Isn't this what got us into trouble in the first place. This article on CNN Money gives alternatives to those who would have otherwise used a sub-prime lender. Market collapse, people losing their homes and tons of money, overextended people with bad credit scraping to make mortgage payments...ring a bell to anyone?

While the article itself does offer sound alternatives, such as FHA loans, it still seems to perpetuate the need for low-income, sketchy credit families to own a home. There is not one person./family who needs to own a home, it is a want; for financial reasons, monetary, or any other reason you can think of. I know because I am one of those who wants house even though I don't necessarily need one. There are apartments available in cities across America, just waiting to be rented.

I believe owning a home is part of the path to financial freedom and success, but if it draining every last dollar out of me, it's not really helping me is it? According to this article, there is a Mr. Brian Montgomery who testified before congress in favor of having FHA "modernized" to benefit the "troubled sub prime borrowers."

Requested changes include: Eliminating a 3 percent down requirement, which would enable more low income borrowers to qualify; increasing the maximum loan to reflect the increase in home prices brought by the housing boom; assigning rates by risk to enable borrowers with higher credit scores to receive lower interest rates.

How does this make logical sense to anyone. We want to eliminate the 3% down payment and on top of that increase the maximum loan amount to reflect the increase in home prices, all this to help those with low income who also have bad credit. I think the smarter thing to do would be to leave the 3% down payment and possibly lower the maximum loan amount to reflect the increase in foreclosures around the country. In my opinion, if you don't have even a 3% down payment and you have bad credit, renting should be your answer until you get your finances together. Let's not "modernize" the home buying process to the point where everyone is counting on the government to bail them out of their mortgage situation.

Offer some sort of savings classes to show the potential borrowers how they can save 3% of the value of the house they are looking for. If they pass the class and show that they are saving at least some money, offer them down payment assistance. Show them how much it costs annually, on average, to maintain a home (repairs, landscaping, heating/cooling, etc.), and tell them they should continue saving money for these types of expenses. Also show them how a house-payment differs from a mortgage payment. The house-payment includes property taxes and homeowners insurance, neither of which you can own a home without in the United States. Explain how an increase in property taxes will affect their payments, and how they may want to hold off on buying that new 2007 Hummer H3 until they have lived in the house for a while and see how it effects their budget.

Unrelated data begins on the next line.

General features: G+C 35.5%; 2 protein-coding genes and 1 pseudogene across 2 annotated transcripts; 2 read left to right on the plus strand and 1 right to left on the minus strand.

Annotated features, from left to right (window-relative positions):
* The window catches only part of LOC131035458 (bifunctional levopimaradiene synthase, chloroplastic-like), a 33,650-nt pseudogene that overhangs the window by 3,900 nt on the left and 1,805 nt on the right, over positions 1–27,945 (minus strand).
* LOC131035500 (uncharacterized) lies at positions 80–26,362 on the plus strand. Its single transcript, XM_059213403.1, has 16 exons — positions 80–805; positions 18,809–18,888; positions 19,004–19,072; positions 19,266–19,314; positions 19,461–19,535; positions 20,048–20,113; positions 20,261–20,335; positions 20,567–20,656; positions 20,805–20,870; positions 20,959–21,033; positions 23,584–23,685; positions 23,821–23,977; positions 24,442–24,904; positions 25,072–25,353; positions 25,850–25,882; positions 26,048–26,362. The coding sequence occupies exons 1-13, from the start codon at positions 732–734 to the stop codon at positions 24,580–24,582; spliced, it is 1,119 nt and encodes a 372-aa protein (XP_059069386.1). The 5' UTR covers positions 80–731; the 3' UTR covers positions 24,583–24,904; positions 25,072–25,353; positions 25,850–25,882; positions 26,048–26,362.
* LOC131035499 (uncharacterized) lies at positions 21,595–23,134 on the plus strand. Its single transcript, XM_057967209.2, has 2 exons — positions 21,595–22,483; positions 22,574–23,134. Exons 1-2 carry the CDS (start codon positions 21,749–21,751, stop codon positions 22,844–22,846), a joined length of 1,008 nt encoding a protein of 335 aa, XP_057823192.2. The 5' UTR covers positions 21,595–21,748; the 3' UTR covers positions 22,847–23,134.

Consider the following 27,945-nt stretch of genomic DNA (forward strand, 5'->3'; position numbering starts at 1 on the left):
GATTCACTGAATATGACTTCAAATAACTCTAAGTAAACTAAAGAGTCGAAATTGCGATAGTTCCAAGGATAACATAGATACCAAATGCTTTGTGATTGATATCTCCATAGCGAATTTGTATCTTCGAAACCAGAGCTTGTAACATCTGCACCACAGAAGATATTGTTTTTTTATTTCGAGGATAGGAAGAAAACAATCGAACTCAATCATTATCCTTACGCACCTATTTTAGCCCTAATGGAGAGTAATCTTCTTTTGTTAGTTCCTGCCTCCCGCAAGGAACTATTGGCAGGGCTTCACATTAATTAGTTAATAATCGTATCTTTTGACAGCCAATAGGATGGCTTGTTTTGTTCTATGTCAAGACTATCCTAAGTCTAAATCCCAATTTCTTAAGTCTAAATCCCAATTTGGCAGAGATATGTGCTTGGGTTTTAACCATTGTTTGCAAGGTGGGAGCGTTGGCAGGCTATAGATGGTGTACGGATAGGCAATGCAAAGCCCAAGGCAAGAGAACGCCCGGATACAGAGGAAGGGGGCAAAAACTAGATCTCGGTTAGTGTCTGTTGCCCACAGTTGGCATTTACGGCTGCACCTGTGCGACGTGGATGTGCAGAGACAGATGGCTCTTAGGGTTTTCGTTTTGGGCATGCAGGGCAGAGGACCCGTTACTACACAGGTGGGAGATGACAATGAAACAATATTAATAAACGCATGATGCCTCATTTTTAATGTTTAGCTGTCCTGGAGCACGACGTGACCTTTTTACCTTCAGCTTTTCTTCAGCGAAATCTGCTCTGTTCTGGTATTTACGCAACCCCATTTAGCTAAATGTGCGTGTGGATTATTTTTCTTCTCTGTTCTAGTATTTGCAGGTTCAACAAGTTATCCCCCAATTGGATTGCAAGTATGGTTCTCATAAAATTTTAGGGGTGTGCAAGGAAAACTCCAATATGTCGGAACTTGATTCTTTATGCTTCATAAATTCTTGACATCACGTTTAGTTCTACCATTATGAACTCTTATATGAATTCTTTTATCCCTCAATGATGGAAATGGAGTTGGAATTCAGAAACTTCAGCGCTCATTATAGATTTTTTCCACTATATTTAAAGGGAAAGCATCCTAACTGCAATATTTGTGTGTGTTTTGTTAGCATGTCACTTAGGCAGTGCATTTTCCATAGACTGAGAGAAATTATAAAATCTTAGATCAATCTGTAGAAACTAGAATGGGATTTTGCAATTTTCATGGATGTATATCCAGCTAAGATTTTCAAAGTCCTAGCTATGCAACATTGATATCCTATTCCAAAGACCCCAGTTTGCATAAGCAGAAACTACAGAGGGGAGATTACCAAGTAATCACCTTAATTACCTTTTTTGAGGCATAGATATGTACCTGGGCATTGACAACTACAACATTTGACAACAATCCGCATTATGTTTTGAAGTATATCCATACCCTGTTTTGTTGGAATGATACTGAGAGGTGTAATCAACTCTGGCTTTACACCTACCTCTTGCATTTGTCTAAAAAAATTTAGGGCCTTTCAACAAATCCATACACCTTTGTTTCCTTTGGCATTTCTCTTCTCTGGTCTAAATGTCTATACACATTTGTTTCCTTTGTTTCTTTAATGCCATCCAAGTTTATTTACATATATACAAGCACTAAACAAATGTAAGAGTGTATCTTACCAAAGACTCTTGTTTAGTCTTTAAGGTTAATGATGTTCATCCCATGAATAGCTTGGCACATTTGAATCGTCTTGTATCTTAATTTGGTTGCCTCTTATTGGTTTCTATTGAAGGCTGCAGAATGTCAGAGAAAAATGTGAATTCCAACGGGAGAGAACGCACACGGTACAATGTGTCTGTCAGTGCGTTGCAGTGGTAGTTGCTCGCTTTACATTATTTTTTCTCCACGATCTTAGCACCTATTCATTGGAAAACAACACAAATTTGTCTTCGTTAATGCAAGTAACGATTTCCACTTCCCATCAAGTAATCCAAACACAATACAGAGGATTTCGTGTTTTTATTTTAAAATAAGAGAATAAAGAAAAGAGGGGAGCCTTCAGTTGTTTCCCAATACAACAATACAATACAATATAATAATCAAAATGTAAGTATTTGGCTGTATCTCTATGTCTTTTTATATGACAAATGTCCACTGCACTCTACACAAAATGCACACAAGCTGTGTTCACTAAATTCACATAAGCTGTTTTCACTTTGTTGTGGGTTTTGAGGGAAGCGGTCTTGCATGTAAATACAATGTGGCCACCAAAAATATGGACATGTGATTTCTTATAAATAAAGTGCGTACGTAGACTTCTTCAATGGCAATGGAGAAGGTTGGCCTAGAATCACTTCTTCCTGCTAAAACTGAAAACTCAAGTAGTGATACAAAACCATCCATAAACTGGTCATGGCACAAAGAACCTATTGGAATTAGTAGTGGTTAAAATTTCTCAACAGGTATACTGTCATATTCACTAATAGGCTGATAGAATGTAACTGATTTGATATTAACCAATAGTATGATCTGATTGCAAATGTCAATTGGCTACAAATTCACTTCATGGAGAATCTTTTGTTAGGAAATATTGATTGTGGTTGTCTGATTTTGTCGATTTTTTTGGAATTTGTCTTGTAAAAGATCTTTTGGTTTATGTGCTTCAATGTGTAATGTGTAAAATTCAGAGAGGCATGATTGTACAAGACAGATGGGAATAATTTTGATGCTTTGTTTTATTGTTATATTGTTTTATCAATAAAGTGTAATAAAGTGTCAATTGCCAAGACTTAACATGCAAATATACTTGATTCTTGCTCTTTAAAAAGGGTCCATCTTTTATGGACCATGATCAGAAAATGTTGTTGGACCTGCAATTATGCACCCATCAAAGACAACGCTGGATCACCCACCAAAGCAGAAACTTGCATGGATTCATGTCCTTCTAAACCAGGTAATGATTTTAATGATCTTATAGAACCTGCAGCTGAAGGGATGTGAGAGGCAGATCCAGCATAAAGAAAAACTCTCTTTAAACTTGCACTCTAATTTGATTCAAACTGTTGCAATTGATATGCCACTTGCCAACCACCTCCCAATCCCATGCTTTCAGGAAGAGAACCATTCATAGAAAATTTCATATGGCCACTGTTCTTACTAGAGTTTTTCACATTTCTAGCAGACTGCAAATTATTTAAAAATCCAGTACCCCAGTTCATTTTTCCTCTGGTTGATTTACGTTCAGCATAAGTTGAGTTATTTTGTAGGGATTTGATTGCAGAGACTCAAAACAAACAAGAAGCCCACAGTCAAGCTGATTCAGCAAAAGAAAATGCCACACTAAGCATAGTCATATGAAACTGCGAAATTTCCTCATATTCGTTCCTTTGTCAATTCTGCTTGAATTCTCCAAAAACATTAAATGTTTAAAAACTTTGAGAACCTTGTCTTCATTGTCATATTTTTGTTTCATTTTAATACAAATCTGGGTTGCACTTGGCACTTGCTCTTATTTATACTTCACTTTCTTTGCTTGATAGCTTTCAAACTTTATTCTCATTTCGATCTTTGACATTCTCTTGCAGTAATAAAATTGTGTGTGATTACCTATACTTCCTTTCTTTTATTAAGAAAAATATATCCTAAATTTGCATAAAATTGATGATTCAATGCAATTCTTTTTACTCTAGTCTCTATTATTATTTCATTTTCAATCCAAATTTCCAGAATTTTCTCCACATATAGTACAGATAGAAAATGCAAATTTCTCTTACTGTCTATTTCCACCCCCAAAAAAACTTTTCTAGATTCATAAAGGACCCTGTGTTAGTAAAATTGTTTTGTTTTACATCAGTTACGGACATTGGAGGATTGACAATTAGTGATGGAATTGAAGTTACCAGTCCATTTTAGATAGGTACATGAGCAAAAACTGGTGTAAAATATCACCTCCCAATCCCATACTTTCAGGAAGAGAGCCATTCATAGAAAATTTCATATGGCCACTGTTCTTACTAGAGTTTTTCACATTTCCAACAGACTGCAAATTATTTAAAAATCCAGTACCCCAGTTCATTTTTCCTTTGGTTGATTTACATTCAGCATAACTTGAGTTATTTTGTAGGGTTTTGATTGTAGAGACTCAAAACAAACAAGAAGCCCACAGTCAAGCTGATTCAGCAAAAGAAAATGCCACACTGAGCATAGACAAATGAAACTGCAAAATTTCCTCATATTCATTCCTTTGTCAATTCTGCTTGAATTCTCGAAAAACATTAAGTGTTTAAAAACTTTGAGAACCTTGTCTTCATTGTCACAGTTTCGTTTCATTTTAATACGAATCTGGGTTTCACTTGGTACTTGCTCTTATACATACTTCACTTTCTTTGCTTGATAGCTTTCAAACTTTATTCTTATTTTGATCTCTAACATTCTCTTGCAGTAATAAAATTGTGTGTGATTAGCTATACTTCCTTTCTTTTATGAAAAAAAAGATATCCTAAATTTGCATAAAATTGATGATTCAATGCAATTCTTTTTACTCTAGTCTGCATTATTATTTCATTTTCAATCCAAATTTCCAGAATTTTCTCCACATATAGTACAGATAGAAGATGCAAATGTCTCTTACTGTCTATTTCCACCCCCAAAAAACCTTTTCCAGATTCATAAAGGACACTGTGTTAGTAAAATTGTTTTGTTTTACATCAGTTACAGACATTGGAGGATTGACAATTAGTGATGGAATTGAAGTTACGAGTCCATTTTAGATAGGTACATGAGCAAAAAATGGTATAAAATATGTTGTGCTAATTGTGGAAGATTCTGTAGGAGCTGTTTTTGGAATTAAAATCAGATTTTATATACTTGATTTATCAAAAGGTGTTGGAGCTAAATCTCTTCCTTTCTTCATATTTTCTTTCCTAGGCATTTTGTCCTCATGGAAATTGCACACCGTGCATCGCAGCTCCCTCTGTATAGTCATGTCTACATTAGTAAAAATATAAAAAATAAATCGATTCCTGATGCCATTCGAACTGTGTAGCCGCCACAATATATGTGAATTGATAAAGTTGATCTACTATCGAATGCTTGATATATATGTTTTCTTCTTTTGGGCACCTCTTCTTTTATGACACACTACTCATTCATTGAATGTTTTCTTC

I don't want anyone thinking I am against these type of federal programs. I think they are great for those that qualify, but I do think that we should learn our lesson from this last near-collapse of the housing market due to all of the bad loans that were underwritten. We plan on using SONYMA to help us get our first home, after much research. Let's not just give people homes because we think they need them, educate potential buyers and enlighten them to the home buying and maintaining processes. It is and should be possible to buy a home with no money down, just make sure you have the means to keep this home.

Thanks for reading

I love you Baby


  1. Tired of being broke said...

    Great post. Thanks for the link to SONYMA.
    Too many of us think we 'need' to buy a home, and before we know we are in over our heads.  

  2. Moneymonk said...

    A home can be either. A financial nightmare or a American Dream. Back in the 70s. These loans was unheard of but because the government was so greedy all these subprime crap started popping up.

    I say get a fixed mortgage or don't get a mortage at all.  

  3. Sistah Ant said...

    I want a home, but not so soon that I ruin my cash flow and risk my credit to get it. By the time I actually have a down payment, I should be able to afford the costs of homeownership. Especially if I buy within my means instead of borrowing every penny I'm approved for.

    I also believe my house is a want, not a need. I can and will wait (impatiently, but still I'll wait) until I'm not putting myself at risk to get it.  

  4. Rad said...

    Thanks for the comments guys.

    Fixed would be the way to go, ideally. Unless you know your selling the house before the adjustable period kicks in (and you better be sure), don't squeeze into these programs just to afford the monthly payment, you'll probably regret it in the end.

    @Tired: SONYMA is a great deal for those that qualify, your welcome girl.  

  5. quickquid said...

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  6. Best Home Loan Deals said...

    This blog is really informative. The loan alternatives information given on the blog is too good and help people .  


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